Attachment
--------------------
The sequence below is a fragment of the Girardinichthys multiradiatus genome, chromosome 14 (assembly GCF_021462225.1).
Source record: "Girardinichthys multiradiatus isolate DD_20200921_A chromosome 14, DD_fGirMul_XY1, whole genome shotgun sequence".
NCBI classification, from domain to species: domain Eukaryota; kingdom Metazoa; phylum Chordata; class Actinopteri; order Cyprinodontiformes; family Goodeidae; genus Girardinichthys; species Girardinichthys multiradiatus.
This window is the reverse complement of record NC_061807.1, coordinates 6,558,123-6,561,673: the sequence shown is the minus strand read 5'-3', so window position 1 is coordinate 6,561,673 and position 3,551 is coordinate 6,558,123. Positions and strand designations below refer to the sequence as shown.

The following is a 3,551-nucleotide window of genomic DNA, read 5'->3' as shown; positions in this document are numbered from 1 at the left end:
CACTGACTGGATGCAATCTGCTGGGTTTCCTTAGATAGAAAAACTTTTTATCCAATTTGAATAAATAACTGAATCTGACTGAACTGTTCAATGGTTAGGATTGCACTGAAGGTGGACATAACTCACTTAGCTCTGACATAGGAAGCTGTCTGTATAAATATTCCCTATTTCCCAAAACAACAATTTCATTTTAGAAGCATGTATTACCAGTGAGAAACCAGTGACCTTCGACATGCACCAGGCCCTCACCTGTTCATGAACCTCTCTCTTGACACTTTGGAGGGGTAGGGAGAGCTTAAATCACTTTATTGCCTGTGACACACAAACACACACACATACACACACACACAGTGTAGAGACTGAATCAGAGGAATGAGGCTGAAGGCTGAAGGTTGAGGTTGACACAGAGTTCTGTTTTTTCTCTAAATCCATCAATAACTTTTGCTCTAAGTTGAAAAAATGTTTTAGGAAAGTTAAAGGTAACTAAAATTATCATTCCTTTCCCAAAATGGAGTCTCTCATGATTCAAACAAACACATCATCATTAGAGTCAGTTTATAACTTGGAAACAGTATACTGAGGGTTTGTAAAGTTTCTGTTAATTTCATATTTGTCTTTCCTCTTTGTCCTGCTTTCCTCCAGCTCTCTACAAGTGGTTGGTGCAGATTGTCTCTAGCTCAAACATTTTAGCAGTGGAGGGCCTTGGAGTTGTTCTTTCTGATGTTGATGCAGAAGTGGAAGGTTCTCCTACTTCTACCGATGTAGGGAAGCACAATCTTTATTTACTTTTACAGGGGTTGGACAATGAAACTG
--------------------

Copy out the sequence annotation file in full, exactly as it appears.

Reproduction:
The sequence below is a fragment of the Girardinichthys multiradiatus genome, chromosome 14 (assembly GCF_021462225.1).
Source record: "Girardinichthys multiradiatus isolate DD_20200921_A chromosome 14, DD_fGirMul_XY1, whole genome shotgun sequence".
NCBI classification, from domain to species: domain Eukaryota; kingdom Metazoa; phylum Chordata; class Actinopteri; order Cyprinodontiformes; family Goodeidae; genus Girardinichthys; species Girardinichthys multiradiatus.
This window is the reverse complement of record NC_061807.1, coordinates 6,558,123-6,561,673: the sequence shown is the minus strand read 5'-3', so window position 1 is coordinate 6,561,673 and position 3,551 is coordinate 6,558,123. Positions and strand designations below refer to the sequence as shown.

The following is a 3,551-nucleotide window of genomic DNA, read 5'->3' as shown; positions in this document are numbered from 1 at the left end:
CACTGACTGGATGCAATCTGCTGGGTTTCCTTAGATAGAAAAACTTTTTATCCAATTTGAATAAATAACTGAATCTGACTGAACTGTTCAATGGTTAGGATTGCACTGAAGGTGGACATAACTCACTTAGCTCTGACATAGGAAGCTGTCTGTATAAATATTCCCTATTTCCCAAAACAACAATTTCATTTTAGAAGCATGTATTACCAGTGAGAAACCAGTGACCTTCGACATGCACCAGGCCCTCACCTGTTCATGAACCTCTCTCTTGACACTTTGGAGGGGTAGGGAGAGCTTAAATCACTTTATTGCCTGTGACACACAAACACACACACATACACACACACACAGTGTAGAGACTGAATCAGAGGAATGAGGCTGAAGGCTGAAGGTTGAGGTTGACACAGAGTTCTGTTTTTTCTCTAAATCCATCAATAACTTTTGCTCTAAGTTGAAAAAATGTTTTAGGAAAGTTAAAGGTAACTAAAATTATCATTCCTTTCCCAAAATGGAGTCTCTCATGATTCAAACAAACACATCATCATTAGAGTCAGTTTATAACTTGGAAACAGTATACTGAGGGTTTGTAAAGTTTCTGTTAATTTCATATTTGTCTTTCCTCTTTGTCCTGCTTTCCTCCAGCTCTCTACAAGTGGTTGGTGCAGATTGTCTCTAGCTCAAACATTTTAGCAGTGGAGGGCCTTGGAGTTGTTCTTTCTGATGTTGATGCAGAAGTGGAAGGTTCTCCTACTTCTACCGATGTAGGGAAGCACAATCTTTATTTACTTTTACAGGGGTTGGACAATGAAACTG